The Maremma has a rich vein of Etruscan archeological sites and around Magliano in Toscana there are several necropoli; many of them are closed to visitors but there is nothing here on the scale of the Etruscan sites in Populonia or Tarquinia.
The largely forgotten English explorer and self-taught linguist and Etruscan scholar, George Dennis, visited Magliano in 1844 during his extensive travels in the Maremma and described the town as follows: “Magliano is a village without an inn, of three hundred souls, at the foot of a medieval castle in picturesque ruins.” He must have arrived thirsty and needing lodging if the first thing he noticed about the town was the lack of an inn and that would have been my first thought too if I'd arrived here at that time.
Dennis was a complete unknown with limited resources when he hiked around the Maremma for several years, mostly sleeping rough, during the period when it was an unpopulated wilderness plagued by malaria and bandits, but the result was his 1,100 page magnum opus The Cities and Cemeteries of Etruria, published in 1848 by the British Museum. Years were to pass before it was rightly acknowledged as a scholarly masterpiece and its relevance is undiminished today for Etruscan researchers.
Several years later in 1882 a lead disk was found here, known as the lamina plumbea di Magliano, containing 70 Etruscan words that played an important role in helping scholars decipher the Etruscan language.
Magliano has one other claim to fame, which is the presence here of one of the oldest olive trees in Italy, perhaps the oldest anywhere in central Italy because it is mostly Puglia and Sardinia that are famous for their ancient trees. The tree here is called L’Ulivo della Strega (the witch’s olive tree) and you can find it just outside the Magliano walls behind the church of Santissima Annunziata. It’s now surrounded by metal fencing to prevent it from being further vandalized by souvenir hunters.
This tree is yet another example of all the garbage written by casual bloggers on the internet because every search result for this tree will take you to a blog or an article that simply repeats the lie that it’s estimated to be 3,000-3,500 years old.
It was the early 18th century satirist Jonathon Swift who first coined the phrase (that ironically now has many incorrect attributions) “a lie can travel halfway around the world while the truth is still putting on its shoes” and this applies in spades to the internet and social media.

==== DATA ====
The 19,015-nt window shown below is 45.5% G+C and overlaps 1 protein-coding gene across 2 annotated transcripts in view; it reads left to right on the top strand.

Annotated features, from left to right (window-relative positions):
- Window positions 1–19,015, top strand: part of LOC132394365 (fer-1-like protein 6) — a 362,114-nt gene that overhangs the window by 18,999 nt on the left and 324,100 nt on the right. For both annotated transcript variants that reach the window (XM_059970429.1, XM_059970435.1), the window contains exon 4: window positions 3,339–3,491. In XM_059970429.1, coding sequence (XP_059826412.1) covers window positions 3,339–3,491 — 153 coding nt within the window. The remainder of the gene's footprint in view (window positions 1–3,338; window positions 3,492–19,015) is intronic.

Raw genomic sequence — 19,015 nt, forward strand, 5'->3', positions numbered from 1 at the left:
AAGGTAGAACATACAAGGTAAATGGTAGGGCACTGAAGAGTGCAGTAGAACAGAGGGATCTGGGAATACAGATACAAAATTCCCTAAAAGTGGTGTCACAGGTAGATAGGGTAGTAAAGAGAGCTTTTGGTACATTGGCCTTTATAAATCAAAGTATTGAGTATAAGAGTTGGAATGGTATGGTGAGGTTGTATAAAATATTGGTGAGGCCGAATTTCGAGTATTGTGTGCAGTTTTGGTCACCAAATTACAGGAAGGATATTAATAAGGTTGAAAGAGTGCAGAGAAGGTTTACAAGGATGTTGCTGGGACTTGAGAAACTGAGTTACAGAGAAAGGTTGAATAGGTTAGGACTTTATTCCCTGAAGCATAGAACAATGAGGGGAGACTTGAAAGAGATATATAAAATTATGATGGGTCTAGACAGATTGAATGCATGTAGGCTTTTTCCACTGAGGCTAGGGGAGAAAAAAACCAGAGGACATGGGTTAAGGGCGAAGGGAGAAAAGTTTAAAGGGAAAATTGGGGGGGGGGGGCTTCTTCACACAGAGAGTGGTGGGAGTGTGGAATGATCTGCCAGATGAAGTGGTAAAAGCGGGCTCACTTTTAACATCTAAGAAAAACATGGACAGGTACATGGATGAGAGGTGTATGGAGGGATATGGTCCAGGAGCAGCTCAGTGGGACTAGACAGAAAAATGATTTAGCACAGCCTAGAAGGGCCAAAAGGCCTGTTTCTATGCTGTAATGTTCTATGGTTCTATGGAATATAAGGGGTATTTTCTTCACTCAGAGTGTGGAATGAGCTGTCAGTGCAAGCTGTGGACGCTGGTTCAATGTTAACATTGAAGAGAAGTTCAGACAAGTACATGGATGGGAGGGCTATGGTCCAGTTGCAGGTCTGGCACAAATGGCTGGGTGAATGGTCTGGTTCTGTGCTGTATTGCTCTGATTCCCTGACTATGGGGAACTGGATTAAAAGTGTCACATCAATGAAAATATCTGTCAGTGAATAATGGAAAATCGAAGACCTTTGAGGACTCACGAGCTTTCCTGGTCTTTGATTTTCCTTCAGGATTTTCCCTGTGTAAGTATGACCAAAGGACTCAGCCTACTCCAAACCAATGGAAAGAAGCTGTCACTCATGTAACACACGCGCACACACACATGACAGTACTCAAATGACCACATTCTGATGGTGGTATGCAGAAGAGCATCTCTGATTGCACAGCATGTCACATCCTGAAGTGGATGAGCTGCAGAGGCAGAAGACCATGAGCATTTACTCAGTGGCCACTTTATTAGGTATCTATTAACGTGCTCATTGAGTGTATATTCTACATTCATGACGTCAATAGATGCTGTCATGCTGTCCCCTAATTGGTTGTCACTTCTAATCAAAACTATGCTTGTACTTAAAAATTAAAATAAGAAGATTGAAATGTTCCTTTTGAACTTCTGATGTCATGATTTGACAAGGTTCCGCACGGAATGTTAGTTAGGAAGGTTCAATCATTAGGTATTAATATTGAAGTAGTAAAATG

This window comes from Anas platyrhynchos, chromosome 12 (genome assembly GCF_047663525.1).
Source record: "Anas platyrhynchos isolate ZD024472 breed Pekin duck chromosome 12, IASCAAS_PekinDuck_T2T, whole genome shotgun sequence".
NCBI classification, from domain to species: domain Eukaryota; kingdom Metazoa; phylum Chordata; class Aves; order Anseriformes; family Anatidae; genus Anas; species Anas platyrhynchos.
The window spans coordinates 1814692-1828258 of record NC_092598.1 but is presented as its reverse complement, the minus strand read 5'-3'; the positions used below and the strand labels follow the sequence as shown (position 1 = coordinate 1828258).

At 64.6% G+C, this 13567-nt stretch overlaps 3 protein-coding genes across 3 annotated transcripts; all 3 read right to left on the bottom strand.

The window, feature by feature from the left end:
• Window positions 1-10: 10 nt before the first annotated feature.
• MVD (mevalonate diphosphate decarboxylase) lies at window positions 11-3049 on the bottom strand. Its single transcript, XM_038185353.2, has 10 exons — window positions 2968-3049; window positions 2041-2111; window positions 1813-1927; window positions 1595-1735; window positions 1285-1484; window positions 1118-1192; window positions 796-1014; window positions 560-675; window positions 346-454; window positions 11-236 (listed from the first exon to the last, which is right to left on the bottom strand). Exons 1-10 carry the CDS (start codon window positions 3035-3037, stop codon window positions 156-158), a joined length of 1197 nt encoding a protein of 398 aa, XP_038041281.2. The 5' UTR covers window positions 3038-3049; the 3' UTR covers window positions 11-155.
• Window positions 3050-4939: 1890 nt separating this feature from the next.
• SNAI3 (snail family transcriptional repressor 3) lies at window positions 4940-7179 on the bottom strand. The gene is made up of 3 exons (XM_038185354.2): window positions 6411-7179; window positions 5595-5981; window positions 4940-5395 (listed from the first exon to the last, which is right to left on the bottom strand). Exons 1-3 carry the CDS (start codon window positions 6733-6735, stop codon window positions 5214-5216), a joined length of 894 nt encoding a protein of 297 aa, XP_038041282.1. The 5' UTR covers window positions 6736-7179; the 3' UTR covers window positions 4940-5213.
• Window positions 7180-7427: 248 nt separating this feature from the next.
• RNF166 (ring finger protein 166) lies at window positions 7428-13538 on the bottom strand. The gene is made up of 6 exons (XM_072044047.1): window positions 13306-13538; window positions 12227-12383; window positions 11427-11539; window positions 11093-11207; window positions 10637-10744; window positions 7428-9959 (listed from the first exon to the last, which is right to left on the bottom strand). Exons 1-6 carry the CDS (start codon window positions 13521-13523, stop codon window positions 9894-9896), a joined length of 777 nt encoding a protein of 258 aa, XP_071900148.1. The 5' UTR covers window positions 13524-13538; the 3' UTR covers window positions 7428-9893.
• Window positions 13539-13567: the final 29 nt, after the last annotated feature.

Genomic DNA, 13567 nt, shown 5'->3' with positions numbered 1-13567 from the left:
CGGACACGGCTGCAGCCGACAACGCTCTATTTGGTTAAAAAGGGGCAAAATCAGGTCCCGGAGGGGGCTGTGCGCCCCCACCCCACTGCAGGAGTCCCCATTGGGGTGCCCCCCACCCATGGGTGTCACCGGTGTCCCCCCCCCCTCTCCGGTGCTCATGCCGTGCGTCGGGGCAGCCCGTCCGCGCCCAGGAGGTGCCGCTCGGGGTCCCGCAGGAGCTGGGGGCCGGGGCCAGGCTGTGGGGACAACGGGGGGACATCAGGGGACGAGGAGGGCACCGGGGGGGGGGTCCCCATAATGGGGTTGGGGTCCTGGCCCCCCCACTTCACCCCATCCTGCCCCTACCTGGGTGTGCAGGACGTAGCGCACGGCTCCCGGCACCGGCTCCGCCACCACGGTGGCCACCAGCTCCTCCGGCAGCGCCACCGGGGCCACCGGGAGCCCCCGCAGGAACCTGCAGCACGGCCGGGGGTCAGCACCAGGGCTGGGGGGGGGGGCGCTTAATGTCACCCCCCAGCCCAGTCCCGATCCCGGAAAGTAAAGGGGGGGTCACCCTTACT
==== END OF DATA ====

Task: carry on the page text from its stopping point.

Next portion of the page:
The reputable Italian daily newspaper, La Repubblica, had an article on the tree not too long ago and the author, being a proper journalist, quoted the Italian scientific research organization Accademia Nazionale dei Lincei stating the tree’s age at around 1,000 years. That sounds more reasonable from a purely common sense standpoint because the fact that the tree is in a church courtyard would make it quite unlikely that it pre-dates Christianity. Some of the oldest trees in Italy are often found near churches; these are the ones that survived the cultural changes of the various barbarian invasions because olive branches and oil were used for religious purposes.
After you’ve spent a pleasant afternoon in Magliano in Toscana you’ll realize why one of the most famous and beloved singers to come out of Naples in the last 40 years decided to live just outside this tiny Tuscan town. Pino Daniele loved this area of the Maremma before he died prematurely in 2015 and even requested to be buried here instead of in his home town.
It’s easy to imagine yourself living just outside the walls tending to your vines and olives and I would certainly pick this area over the the more popular Chianti hills or Val d’Orcia or perhaps even anywhere else in Italy.